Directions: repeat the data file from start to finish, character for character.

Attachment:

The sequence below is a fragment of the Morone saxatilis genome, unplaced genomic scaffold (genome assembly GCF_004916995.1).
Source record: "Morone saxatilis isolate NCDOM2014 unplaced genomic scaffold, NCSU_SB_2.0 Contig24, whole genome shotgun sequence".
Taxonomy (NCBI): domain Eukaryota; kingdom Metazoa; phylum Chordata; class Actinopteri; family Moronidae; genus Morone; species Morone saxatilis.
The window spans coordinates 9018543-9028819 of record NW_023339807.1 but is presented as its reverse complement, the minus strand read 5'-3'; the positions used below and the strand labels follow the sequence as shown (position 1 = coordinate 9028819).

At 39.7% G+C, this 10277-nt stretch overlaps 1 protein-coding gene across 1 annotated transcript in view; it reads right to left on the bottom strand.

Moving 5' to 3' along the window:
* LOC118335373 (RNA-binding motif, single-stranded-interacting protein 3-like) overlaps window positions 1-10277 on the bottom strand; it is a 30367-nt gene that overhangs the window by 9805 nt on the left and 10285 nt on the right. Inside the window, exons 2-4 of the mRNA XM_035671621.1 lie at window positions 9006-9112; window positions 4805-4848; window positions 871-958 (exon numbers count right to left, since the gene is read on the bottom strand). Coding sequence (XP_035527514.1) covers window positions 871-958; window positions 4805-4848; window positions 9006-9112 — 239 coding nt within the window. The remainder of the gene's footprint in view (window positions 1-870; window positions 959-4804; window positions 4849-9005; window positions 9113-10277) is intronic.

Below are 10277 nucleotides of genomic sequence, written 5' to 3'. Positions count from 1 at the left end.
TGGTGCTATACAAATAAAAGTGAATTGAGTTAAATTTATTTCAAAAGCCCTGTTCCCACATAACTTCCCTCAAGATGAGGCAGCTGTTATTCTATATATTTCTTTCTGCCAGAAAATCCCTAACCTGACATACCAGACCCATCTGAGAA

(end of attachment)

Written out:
The sequence below is a fragment of the Morone saxatilis genome, unplaced genomic scaffold (genome assembly GCF_004916995.1).
Source record: "Morone saxatilis isolate NCDOM2014 unplaced genomic scaffold, NCSU_SB_2.0 Contig24, whole genome shotgun sequence".
Taxonomy (NCBI): domain Eukaryota; kingdom Metazoa; phylum Chordata; class Actinopteri; family Moronidae; genus Morone; species Morone saxatilis.
The window spans coordinates 9018543-9028819 of record NW_023339807.1 but is presented as its reverse complement, the minus strand read 5'-3'; the positions used below and the strand labels follow the sequence as shown (position 1 = coordinate 9028819).

At 39.7% G+C, this 10277-nt stretch overlaps 1 protein-coding gene across 1 annotated transcript in view; it reads right to left on the bottom strand.

Moving 5' to 3' along the window:
* LOC118335373 (RNA-binding motif, single-stranded-interacting protein 3-like) overlaps window positions 1-10277 on the bottom strand; it is a 30367-nt gene that overhangs the window by 9805 nt on the left and 10285 nt on the right. Inside the window, exons 2-4 of the mRNA XM_035671621.1 lie at window positions 9006-9112; window positions 4805-4848; window positions 871-958 (exon numbers count right to left, since the gene is read on the bottom strand). Coding sequence (XP_035527514.1) covers window positions 871-958; window positions 4805-4848; window positions 9006-9112 — 239 coding nt within the window. The remainder of the gene's footprint in view (window positions 1-870; window positions 959-4804; window positions 4849-9005; window positions 9113-10277) is intronic.

Below are 10277 nucleotides of genomic sequence, written 5' to 3'. Positions count from 1 at the left end.
TGGTGCTATACAAATAAAAGTGAATTGAGTTAAATTTATTTCAAAAGCCCTGTTCCCACATAACTTCCCTCAAGATGAGGCAGCTGTTATTCTATATATTTCTTTCTGCCAGAAAATCCCTAACCTGACATACCAGACCCATCTGAGAA